According to the National Institute on Aging, nearly 13.8 million Americans 65 and older live alone. That’s 30% of the country’s senior population. On one hand, it’s terrific that they can be independent. Yet, living alone makes it harder for them to get out, maintain friendships and socialize with their family, friends, and peers. Whether it’s because of COVID risks, physical limitations, trouble driving, or other reasons, it can be easy for elder loved ones to become secluded.
Socialization, however, is important for all of us. We all can experience loneliness and feel cut-off from the world. Yet, the problems associated with isolation go well beyond loneliness. According to the American Public Health Association, meeting and talking with friends has been shown to improve seniors’ general health, cognition, memory and likelihood of staying active. Seniors with limited social lives have a higher chance of suffering from:
· Coronary artery
· Cardiac issues
· Alzheimers and other forms of dementia
How Caregivers Can Help Keep Seniors Social
It can be frustrating to watch elderly loved ones getting less and less active and more sedentary. Caregivers often have busy lives and can’t constantly provide a social outlet for elder adults. Luckily, AgeWell Atlanta has several resources and opportunities for seniors to socialize with friends and meet new people.
AgeWell Atlanta Neighborhoods and the Active Mature Adult Program at the JCC work together to put on unique social events and programs for older members of the community. There are a whole range of activities that include international Zoom programs, local discussion groups and classes that touch on several interests. We talked with the professionals that run these programs for their top suggestions to get seniors learning, talking, or just having fun.
A longstanding part of the AgeWell Atlanta calendar, many Atlanta Seniors have looked forward to Senior Days (as it was known in the past) and now Senior Week. It’s when AgeWell Atlanta has put on many events for seniors to enjoy. Past events have included classes, lectures, physical fitness and more. This January’s Senior week includes a virtual visit to New York City’s famous Tenement Museum, the Jewish Museum of New York and a virtual tour through Krakow, Poland. “We coordinate everything with the JCC,” says Ashley Maloy..” We’re able to work together so our seniors can have a shared experience, then talk with their friends about it afterwards.”
On a smaller scale, AgeWell Atlanta’s Neighbors program also has a small group that meets every month. It’s been an ongoing program since before the pandemic but now takes on new meaning. A social worker leads the group on Zoom. “It’s a little bit of therapy. It’s also a chance to get together,” says Ashley. “It’s a group of 8 to 10 people that really can talk with each other and express their feelings.”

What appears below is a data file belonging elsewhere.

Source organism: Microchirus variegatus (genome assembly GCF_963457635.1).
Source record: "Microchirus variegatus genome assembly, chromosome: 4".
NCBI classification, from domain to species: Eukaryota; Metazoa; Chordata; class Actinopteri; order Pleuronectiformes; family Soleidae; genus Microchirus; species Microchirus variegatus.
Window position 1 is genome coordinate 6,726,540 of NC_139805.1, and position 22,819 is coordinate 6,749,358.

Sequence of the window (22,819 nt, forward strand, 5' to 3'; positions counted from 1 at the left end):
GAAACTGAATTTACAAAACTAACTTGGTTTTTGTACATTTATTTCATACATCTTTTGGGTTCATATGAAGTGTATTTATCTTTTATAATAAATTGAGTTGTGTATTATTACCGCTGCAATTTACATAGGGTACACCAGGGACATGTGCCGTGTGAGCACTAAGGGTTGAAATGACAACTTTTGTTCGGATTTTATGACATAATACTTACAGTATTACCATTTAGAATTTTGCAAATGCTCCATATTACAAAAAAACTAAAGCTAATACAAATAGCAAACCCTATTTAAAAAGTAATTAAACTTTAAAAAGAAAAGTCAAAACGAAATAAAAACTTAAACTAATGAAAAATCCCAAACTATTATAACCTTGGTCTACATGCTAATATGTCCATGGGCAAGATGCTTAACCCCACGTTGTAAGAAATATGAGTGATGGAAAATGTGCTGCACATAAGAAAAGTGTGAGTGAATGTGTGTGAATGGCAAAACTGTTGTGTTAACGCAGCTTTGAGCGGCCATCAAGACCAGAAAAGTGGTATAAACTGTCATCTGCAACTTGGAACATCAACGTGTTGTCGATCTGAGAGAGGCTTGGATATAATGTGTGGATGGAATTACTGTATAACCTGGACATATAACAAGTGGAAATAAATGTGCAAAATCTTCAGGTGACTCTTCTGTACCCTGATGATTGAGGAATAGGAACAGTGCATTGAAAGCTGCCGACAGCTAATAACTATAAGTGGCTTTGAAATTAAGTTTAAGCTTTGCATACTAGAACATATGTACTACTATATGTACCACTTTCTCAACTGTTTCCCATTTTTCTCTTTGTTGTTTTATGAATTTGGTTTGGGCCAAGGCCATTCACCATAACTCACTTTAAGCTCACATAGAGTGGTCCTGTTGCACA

“We also have a number of discussion groups that are very popular,” says Lizabeth Connors. “Even while living in this virtual world, it’s great to see all the connections the seniors make. People are really caring. They get on saying, ‘How are you? We missed you last week. How are the kids?’” Topics vary per group and are set ahead of time, but each group has set time for kvelling and then time for kvetching. In those times the participants can share something their excited about and something that they are trying to overcome. Some notable groups include a Men’s Forum, The Talking Heads, Yiddish Finkle (Yiddish Corner), and more. “Participants can be from within Dunwoody or as far away as Israel. We have three people from Canada.” Explains Lizabeth. “They’re brought together by a shared experience.”
The JCC has always had an incredible book festival. Over the past two years, the festival has not only gone virtual but joined with other JCCs to be able to bring great authors like Jodi Picoult, Wayne Federman, Annabelle Gurwitch, Matthew McConaughey and Rachel Ray. In addition to the speaker series, AgeWell Atlanta also offers Book Clubs where members can get together over Zoom and talk about what they’ve read as well as get to know new members of the community.
5. Living History Storytelling
In February, Active Mature Adult Program at the JCC will hold a special program where each person can tell their story and what made that person who they are today. “People are given different prompts [questions] like ‘What is something you have done that you didn’t think you could do’,” explains Lizabeth. “It’s a different way for older adults to share their story, share their experiences and connect. It’s a wonderful workshop.”
COVID has been a challenge for seniors, but at the same time, it has provided more chances for them to reach out through Zoom or other online resources. “People have even told me that they want these programs as an option even after COVID,” says Ashley. “People like that, if they have a doctor’s appointment in the afternoon, and can’t make it to the JCC, they can still sign on and participate. Plus, my seniors in Toco Hills would normally only see friends in Dunwoody during Senior Days, but now they can do things with them online.”
Online community events also make it easier for caregivers to encourage socialization. Over the last few years, more and more seniors have gained the skills to use Zoom or other video chat tools. That makes it easier for caregivers to convince someone to try something new. A family member might even try joining in with them the first time.
Families that need help talking with their older loved ones or dealing with someone who feels alone and isolated can also contact AgeWell Atlanta’s Counselors. Depression can be a big problem in older adults. AgeWell Atlanta has resources that can help people cope with being quarantined or who are afraid to step out of their safety zone. No matter what level of help you need, AgeWell Atlanta is here for you.